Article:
Al­ny­lam gets the green light from the FDA for drug #3 — and CEO John Maraganore is ready to roll

Score another early win at the FDA for Alnylam.

The FDA put out word today that the agency has approved its third drug, lumasiran, for primary hyperoxaluria type 1, better known as PH1. The news comes just 4 days after the European Commission took the lead in offering a green light.

An ultra rare genetic condition, Alnylam CEO John Maraganore says there are only some 1,000 to 1,700 patients in the US and Europe at any particular point. The patients, mostly kids, suffer from an overproduction of oxalate in the liver that spurs the development of kidney stones, right through to end stage kidney disease.

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Bob Nelsen (Photo by Michael Kovac/Getty Images)

Bob Nelsen rais­es $800M and re­cruits a star-stud­ded board to build the 'Fox­con­n' of biotech

Bob Nelsen spent his pandemic spring in his Seattle home, talking on the phone with Luciana Borio, the scientist who used to run pandemic preparedness on the National Security Council, and fuming with her about the dire state of American manufacturing.

Companies were rushing to develop vaccines and antibodies for the new virus, but even if they succeeded, there was no immediate supply chain or infrastructure to mass-produce them in a way that could make a dent in the outbreak.

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Carl Hansen, AbCellera CEO (University of British Columbia)

From a pair of Air Jor­dans to a $200M-plus IPO, Carl Hansen is craft­ing an overnight R&D for­tune fu­eled by Covid-19

Back in the summer of 2019, Carl Hansen left his post as a professor at the University of British Columbia to go full time as the CEO at a low-profile antibody shop he had founded called AbCellera.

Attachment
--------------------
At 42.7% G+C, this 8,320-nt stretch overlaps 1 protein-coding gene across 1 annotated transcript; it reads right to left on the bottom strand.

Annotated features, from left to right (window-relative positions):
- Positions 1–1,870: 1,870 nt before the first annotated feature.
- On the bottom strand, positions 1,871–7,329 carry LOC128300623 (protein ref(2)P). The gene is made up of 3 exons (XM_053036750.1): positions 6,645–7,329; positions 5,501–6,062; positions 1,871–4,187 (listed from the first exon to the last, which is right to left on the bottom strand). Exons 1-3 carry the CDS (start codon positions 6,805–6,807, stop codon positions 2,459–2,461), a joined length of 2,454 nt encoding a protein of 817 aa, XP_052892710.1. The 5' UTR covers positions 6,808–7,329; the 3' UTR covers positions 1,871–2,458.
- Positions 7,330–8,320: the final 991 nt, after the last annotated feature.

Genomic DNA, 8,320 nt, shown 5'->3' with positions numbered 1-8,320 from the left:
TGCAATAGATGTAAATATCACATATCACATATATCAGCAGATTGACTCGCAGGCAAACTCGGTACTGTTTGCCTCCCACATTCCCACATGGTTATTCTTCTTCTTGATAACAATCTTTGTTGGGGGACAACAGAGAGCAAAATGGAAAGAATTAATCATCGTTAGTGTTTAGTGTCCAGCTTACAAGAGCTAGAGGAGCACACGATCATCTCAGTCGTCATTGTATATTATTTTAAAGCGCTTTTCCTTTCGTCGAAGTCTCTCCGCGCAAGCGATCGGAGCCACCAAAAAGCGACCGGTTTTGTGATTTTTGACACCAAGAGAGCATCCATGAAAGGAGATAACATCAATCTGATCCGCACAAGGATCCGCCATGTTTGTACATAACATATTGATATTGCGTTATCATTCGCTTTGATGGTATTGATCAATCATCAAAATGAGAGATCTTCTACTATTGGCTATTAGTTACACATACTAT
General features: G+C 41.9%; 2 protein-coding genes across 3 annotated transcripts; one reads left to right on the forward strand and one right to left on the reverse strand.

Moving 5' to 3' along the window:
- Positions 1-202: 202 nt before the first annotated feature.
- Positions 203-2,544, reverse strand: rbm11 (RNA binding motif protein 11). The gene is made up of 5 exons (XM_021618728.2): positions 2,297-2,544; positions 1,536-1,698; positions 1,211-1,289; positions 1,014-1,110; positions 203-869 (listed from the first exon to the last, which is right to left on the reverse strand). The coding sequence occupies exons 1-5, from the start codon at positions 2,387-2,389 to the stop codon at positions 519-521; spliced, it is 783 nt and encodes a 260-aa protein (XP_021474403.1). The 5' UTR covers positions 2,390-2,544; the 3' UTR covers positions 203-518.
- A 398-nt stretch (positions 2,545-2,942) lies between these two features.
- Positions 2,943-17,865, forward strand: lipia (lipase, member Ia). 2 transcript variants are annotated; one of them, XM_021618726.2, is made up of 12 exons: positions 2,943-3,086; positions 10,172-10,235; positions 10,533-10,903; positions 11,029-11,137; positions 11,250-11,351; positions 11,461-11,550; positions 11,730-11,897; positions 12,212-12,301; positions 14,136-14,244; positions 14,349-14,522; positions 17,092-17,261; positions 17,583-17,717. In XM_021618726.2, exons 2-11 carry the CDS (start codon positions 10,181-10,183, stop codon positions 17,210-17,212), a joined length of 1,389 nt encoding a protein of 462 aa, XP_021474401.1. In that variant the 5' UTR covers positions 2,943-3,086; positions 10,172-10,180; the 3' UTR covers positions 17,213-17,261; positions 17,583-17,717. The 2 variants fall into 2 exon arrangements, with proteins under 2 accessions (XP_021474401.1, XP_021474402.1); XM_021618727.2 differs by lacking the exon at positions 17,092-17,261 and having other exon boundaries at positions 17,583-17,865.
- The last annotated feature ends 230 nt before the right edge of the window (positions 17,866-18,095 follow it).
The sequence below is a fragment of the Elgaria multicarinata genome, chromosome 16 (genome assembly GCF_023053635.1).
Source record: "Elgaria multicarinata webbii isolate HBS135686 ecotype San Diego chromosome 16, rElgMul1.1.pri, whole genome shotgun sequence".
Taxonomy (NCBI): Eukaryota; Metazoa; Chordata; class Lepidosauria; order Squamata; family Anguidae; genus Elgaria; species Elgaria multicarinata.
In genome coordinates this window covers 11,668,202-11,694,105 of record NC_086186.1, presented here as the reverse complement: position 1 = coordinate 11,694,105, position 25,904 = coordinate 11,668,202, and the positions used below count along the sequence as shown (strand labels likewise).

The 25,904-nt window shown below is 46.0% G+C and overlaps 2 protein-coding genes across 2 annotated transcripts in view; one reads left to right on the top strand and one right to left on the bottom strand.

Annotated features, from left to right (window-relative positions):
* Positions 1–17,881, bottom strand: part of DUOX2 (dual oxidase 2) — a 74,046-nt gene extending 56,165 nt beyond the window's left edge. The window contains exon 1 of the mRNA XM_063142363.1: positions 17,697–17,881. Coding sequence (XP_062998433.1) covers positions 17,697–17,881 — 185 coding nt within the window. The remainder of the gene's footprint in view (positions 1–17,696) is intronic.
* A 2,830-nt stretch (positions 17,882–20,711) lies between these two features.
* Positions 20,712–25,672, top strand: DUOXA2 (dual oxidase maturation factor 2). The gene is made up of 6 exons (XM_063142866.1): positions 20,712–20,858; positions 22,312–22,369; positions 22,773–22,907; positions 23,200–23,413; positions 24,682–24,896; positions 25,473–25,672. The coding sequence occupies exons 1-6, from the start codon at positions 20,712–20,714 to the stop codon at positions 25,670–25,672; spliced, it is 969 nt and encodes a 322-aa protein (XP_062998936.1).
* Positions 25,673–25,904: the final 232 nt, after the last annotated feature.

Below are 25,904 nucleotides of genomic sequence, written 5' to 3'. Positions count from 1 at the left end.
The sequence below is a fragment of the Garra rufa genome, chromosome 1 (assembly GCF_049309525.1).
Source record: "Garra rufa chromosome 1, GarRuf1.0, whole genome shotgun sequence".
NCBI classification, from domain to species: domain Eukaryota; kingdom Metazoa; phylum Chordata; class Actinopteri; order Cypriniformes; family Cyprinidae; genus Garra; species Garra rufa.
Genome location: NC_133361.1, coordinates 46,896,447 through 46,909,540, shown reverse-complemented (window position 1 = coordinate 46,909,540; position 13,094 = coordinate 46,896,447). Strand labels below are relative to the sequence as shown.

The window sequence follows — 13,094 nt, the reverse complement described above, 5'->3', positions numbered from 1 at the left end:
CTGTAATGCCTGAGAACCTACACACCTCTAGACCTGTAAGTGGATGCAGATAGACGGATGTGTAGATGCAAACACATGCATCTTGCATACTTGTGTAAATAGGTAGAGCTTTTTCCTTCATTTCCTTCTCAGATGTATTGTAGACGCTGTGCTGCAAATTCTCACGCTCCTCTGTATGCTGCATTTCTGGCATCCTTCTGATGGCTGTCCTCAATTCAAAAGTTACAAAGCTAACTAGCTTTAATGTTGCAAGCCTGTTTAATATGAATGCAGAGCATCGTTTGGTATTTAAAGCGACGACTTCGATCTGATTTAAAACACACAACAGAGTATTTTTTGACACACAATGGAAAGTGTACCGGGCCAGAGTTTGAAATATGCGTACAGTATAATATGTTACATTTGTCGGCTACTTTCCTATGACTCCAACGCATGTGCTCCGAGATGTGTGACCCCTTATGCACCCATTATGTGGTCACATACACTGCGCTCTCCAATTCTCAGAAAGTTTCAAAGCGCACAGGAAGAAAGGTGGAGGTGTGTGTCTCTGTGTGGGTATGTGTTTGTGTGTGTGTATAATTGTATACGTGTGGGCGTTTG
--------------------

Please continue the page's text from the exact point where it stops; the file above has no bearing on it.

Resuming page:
As biotech CEOs go, even after a fundraise Hansen wasn’t paid a whole heck of a lot. He ended up earning right at $250,000 for the year. His compensation package included a loan — which he later paid back — and a pair of Air Jordan tennis shoes. His newly-hired CFO, Andrew Booth, got a sweeter pay packet than that — which included his own pair of Air Jordans.

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Leonard Schleifer, Regeneron CEO (Andrew Harnik/AP)

Trail­ing Eli Lil­ly by 12 days, Re­gen­eron gets the FDA OK for their Covid-19 an­ti­body cock­tail

A month and a half after becoming the experimental treatment of choice for a newly diagnosed president, Regeneron’s antibody cocktail has received emergency use authorization from the FDA. It will be used to treat non-hospitalized Covid-19 patients who are at high-risk of progressing.

Although the Rgeneron drug is not the first antibody treatment authorized by the FDA, the news comes as a significant milestone for a company and a treatment scientists have watched closely since the outbreak began.

Bahija Jallal (file photo)

TCR pi­o­neer Im­muno­core scores a first with a land­mark PhI­II snap­shot on over­all sur­vival for a rare melanoma

Bahija Jallal’s crew at TCR pioneer Immunocore says they have nailed down a promising set of pivotal data for their lead drug in a frontline setting for a solid tumor. And they are framing this early interim readout as the convincing snapshot they need to prove that their platform can deliver on a string of breakthrough therapies now in the clinic or planned for it.

In advance of the Monday announcement, Jallal and R&D chief David Berman took some time to walk me through the first round of Phase III data for their lead TCR designed to treat rare, frontline cases of metastatic uveal melanoma that come with a grim set of survival expectations.

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Simeon George, SR One CEO (SR One)

Scoop: SR One crew com­pletes a com­pli­cat­ed spin­out from Glax­o­SmithK­line. And now they have a $500M fund to in­vest on their own

It’s taken close to 2 years, but Simeon George and his team at SR One have completed their spinout from GlaxoSmithKline, ending a saga as one of the longest running venture arms of Big Pharma as they go out on their own to forge the next chapter with a new and independent $500 million fund.

GSK is sticking with the spinout, this time as a minority investor — though a big one. And I’m told that the R&D group at GSK will remain involved in evaluating their new plays, helping with the scientific due diligence involved in scouting the world for new opportunities during a period of explosive growth in biotech investing.